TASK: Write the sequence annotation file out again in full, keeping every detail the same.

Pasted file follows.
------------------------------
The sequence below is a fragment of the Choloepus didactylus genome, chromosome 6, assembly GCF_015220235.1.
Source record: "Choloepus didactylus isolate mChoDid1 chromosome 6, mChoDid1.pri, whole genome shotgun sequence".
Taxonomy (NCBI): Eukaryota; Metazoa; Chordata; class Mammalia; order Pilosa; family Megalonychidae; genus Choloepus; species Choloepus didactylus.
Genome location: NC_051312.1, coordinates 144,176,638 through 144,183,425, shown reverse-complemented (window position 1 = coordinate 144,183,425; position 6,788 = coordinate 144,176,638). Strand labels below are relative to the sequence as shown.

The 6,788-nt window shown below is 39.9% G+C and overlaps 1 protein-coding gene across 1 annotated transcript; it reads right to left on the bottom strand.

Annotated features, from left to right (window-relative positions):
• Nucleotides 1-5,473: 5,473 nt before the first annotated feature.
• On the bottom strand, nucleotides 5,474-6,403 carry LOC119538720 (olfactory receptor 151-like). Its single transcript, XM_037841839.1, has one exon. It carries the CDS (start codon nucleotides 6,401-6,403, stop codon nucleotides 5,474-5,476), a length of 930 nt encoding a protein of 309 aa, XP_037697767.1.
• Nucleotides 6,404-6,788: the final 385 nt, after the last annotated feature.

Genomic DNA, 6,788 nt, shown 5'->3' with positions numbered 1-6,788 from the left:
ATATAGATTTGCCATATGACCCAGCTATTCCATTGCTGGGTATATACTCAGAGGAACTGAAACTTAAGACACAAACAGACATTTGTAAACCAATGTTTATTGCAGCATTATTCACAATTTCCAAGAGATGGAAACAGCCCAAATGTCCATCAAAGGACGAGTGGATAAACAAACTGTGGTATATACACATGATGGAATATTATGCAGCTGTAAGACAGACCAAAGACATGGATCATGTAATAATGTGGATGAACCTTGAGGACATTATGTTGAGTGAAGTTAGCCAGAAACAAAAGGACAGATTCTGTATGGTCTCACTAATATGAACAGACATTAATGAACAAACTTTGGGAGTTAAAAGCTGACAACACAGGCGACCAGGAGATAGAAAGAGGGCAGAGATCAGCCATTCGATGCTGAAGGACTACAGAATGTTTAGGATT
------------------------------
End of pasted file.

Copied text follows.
The sequence below is a fragment of the Choloepus didactylus genome, chromosome 6, assembly GCF_015220235.1.
Source record: "Choloepus didactylus isolate mChoDid1 chromosome 6, mChoDid1.pri, whole genome shotgun sequence".
Taxonomy (NCBI): Eukaryota; Metazoa; Chordata; class Mammalia; order Pilosa; family Megalonychidae; genus Choloepus; species Choloepus didactylus.
Genome location: NC_051312.1, coordinates 144,176,638 through 144,183,425, shown reverse-complemented (window position 1 = coordinate 144,183,425; position 6,788 = coordinate 144,176,638). Strand labels below are relative to the sequence as shown.

The 6,788-nt window shown below is 39.9% G+C and overlaps 1 protein-coding gene across 1 annotated transcript; it reads right to left on the bottom strand.

Annotated features, from left to right (window-relative positions):
• Nucleotides 1-5,473: 5,473 nt before the first annotated feature.
• On the bottom strand, nucleotides 5,474-6,403 carry LOC119538720 (olfactory receptor 151-like). Its single transcript, XM_037841839.1, has one exon. It carries the CDS (start codon nucleotides 6,401-6,403, stop codon nucleotides 5,474-5,476), a length of 930 nt encoding a protein of 309 aa, XP_037697767.1.
• Nucleotides 6,404-6,788: the final 385 nt, after the last annotated feature.

Genomic DNA, 6,788 nt, shown 5'->3' with positions numbered 1-6,788 from the left:
ATATAGATTTGCCATATGACCCAGCTATTCCATTGCTGGGTATATACTCAGAGGAACTGAAACTTAAGACACAAACAGACATTTGTAAACCAATGTTTATTGCAGCATTATTCACAATTTCCAAGAGATGGAAACAGCCCAAATGTCCATCAAAGGACGAGTGGATAAACAAACTGTGGTATATACACATGATGGAATATTATGCAGCTGTAAGACAGACCAAAGACATGGATCATGTAATAATGTGGATGAACCTTGAGGACATTATGTTGAGTGAAGTTAGCCAGAAACAAAAGGACAGATTCTGTATGGTCTCACTAATATGAACAGACATTAATGAACAAACTTTGGGAGTTAAAAGCTGACAACACAGGCGACCAGGAGATAGAAAGAGGGCAGAGATCAGCCATTCGATGCTGAAGGACTACAGAATGTTTAGGATT